I save the references in my tweets to curated sites to help keep track, though the service for the free version of Scoop.it has fallen off and it may not be worth starting there now.

Low-tech classroom teaching

Finally, special mention for technology you can use in class without technology: with Plickers, learners hold up paper cards to answer pre-set or spontaneous multiple choice quizzes, and the teacher records them via smartphone.

Thinking in two languages

What language do you think in?


Folk views regarding the relationship between language and thought show interesting contrasts. Some feel they are practically synonymous, two sides of the same coin, or that language is a tool for thinking.

I see this quote attributed to Chomsky, but haven’t been able to track it down so far:

Language etches the grooves through which your thoughts must flow.

Einstein, on the other hand, felt that his thoughts preceded language:

The words or the language, as they are written or spoken, do not seem to play any role in my mechanism of thought. The psychical entities which seem to serve as elements in thought are certain signs and more or less clear images which can be “voluntarily” reproduced and combined.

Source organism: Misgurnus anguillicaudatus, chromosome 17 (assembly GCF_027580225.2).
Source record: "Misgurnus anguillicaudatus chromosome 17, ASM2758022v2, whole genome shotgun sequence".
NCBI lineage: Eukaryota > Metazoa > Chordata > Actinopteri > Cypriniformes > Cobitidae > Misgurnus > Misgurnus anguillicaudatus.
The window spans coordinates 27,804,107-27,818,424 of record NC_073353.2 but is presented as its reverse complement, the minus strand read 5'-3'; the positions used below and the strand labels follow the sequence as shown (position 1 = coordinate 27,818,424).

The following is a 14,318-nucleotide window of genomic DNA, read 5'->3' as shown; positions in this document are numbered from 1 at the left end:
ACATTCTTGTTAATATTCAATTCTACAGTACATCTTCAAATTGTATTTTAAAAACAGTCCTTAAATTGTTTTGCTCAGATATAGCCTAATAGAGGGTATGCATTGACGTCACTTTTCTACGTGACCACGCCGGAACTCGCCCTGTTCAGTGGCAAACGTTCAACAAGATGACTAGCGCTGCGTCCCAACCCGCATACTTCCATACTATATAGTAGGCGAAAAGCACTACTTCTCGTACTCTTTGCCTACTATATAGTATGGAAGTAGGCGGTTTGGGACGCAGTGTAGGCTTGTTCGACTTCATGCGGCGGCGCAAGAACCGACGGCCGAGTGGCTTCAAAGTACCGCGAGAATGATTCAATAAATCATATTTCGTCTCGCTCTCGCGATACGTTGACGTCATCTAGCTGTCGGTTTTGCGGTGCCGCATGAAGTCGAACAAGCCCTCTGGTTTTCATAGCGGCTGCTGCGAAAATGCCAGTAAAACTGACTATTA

(Read more here.)

Psycholinguistic research tends to side with Einstein in separating thought and language using models of speech processing the most widely accepted of which comes from Levelt.

According to Levelt’s speech processing model (1993, 1995, 1999), language is generated in a series of stages from conceptualisation, through formulation, to articulation, as shown below:

Screen Shot 2016-09-26 at 14.18.14.png

Levelt (1995)

Levelt (1999) identifies these stages thus, ending with a monitoring process used both for our own speech and that of others:

Conceptual preparation
Alone, or interactively with the interlocutor, the speaker
generates a message, whose expression may affect the interlocutor as intended.
Grammatical encoding
The lexical concepts in the message will activate the corres-
ponding syntactic words (‘lemmas’) in the mental lexicon.
Morpho-phonological encoding
As soon as a lemma is selected, its form code
becomes activated. The speaker gets access to the item’s morphological and phono-
logical composition.